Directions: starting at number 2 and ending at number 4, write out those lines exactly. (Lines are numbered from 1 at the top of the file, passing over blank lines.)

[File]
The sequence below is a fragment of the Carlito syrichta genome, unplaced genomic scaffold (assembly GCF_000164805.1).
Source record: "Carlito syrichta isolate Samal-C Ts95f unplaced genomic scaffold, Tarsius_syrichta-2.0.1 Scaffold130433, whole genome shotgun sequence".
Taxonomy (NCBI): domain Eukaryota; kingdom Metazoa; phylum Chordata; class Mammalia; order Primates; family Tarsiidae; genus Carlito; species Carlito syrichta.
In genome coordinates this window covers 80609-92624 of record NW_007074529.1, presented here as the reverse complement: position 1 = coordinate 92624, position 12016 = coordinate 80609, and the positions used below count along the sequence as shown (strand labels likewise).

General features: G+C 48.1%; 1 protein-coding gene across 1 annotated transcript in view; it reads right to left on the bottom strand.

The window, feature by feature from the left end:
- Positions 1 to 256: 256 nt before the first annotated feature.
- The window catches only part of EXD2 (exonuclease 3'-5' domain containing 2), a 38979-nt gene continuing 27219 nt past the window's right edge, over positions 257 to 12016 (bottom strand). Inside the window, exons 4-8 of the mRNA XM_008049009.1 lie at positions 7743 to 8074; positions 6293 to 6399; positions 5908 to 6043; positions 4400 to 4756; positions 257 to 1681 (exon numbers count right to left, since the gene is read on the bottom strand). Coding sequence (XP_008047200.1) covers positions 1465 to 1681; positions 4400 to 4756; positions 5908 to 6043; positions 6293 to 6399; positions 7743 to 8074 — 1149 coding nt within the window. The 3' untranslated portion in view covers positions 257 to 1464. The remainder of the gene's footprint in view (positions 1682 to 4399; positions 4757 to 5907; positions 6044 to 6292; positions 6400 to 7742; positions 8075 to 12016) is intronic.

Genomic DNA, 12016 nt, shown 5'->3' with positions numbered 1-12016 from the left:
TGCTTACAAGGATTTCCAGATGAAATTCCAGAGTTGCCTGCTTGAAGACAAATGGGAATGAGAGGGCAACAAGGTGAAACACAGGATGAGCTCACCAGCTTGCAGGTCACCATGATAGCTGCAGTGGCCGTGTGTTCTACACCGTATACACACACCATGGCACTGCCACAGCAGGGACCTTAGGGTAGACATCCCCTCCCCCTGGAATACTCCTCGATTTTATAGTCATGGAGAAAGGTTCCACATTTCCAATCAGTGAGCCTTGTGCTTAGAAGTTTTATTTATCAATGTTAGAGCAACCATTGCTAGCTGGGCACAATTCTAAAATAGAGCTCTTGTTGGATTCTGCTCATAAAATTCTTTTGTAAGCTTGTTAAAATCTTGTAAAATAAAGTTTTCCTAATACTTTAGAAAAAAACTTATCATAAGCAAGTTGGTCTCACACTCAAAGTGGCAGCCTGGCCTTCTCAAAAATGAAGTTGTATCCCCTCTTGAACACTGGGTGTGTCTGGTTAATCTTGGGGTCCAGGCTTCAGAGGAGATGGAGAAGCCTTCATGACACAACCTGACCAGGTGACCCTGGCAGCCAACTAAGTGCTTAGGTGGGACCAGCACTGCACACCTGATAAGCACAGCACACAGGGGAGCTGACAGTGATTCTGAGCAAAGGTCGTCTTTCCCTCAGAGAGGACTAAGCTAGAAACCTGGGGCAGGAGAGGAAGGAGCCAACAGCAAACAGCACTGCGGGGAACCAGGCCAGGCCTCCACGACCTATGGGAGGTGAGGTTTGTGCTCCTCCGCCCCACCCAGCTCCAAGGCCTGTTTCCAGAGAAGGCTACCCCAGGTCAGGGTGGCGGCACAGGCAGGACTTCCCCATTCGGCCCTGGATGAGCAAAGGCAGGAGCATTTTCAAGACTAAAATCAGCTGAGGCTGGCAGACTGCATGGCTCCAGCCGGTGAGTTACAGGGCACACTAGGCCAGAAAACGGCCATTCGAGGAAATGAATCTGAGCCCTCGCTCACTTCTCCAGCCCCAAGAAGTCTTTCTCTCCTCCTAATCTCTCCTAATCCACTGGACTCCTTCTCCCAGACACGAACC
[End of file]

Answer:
Source record: "Carlito syrichta isolate Samal-C Ts95f unplaced genomic scaffold, Tarsius_syrichta-2.0.1 Scaffold130433, whole genome shotgun sequence".
Taxonomy (NCBI): domain Eukaryota; kingdom Metazoa; phylum Chordata; class Mammalia; order Primates; family Tarsiidae; genus Carlito; species Carlito syrichta.
In genome coordinates this window covers 80609-92624 of record NW_007074529.1, presented here as the reverse complement: position 1 = coordinate 92624, position 12016 = coordinate 80609, and the positions used below count along the sequence as shown (strand labels likewise).